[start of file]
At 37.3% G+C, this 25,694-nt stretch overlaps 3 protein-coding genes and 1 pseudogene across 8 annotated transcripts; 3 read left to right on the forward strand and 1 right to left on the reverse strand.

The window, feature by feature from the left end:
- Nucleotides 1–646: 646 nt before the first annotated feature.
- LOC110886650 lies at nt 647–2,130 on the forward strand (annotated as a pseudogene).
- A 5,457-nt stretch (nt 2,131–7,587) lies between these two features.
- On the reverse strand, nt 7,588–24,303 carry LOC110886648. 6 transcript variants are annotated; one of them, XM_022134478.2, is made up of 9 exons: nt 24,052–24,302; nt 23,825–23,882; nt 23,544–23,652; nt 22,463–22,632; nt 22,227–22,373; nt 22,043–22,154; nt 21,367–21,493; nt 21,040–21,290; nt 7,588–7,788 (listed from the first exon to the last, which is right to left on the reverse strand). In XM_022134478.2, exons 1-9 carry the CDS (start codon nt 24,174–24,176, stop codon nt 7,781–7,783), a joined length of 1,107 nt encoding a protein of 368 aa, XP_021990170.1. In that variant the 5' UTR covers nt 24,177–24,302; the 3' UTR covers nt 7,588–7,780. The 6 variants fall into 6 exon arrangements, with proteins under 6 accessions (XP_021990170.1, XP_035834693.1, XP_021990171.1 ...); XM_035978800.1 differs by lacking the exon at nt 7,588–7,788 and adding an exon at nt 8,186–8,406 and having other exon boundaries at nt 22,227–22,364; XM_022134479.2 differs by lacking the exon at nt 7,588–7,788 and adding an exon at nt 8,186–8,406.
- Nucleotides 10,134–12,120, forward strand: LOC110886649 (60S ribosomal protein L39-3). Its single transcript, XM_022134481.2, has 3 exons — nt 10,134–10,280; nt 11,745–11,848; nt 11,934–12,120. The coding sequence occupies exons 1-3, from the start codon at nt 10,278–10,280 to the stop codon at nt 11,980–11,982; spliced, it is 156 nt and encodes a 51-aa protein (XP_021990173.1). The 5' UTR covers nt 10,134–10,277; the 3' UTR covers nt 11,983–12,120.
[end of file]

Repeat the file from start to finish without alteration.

At 37.3% G+C, this 25,694-nt stretch overlaps 3 protein-coding genes and 1 pseudogene across 8 annotated transcripts; 3 read left to right on the forward strand and 1 right to left on the reverse strand.

The window, feature by feature from the left end:
- Nucleotides 1–646: 646 nt before the first annotated feature.
- LOC110886650 lies at nt 647–2,130 on the forward strand (annotated as a pseudogene).
- A 5,457-nt stretch (nt 2,131–7,587) lies between these two features.
- On the reverse strand, nt 7,588–24,303 carry LOC110886648. 6 transcript variants are annotated; one of them, XM_022134478.2, is made up of 9 exons: nt 24,052–24,302; nt 23,825–23,882; nt 23,544–23,652; nt 22,463–22,632; nt 22,227–22,373; nt 22,043–22,154; nt 21,367–21,493; nt 21,040–21,290; nt 7,588–7,788 (listed from the first exon to the last, which is right to left on the reverse strand). In XM_022134478.2, exons 1-9 carry the CDS (start codon nt 24,174–24,176, stop codon nt 7,781–7,783), a joined length of 1,107 nt encoding a protein of 368 aa, XP_021990170.1. In that variant the 5' UTR covers nt 24,177–24,302; the 3' UTR covers nt 7,588–7,780. The 6 variants fall into 6 exon arrangements, with proteins under 6 accessions (XP_021990170.1, XP_035834693.1, XP_021990171.1 ...); XM_035978800.1 differs by lacking the exon at nt 7,588–7,788 and adding an exon at nt 8,186–8,406 and having other exon boundaries at nt 22,227–22,364; XM_022134479.2 differs by lacking the exon at nt 7,588–7,788 and adding an exon at nt 8,186–8,406.
- Nucleotides 10,134–12,120, forward strand: LOC110886649 (60S ribosomal protein L39-3). Its single transcript, XM_022134481.2, has 3 exons — nt 10,134–10,280; nt 11,745–11,848; nt 11,934–12,120. The coding sequence occupies exons 1-3, from the start codon at nt 10,278–10,280 to the stop codon at nt 11,980–11,982; spliced, it is 156 nt and encodes a 51-aa protein (XP_021990173.1). The 5' UTR covers nt 10,134–10,277; the 3' UTR covers nt 11,983–12,120.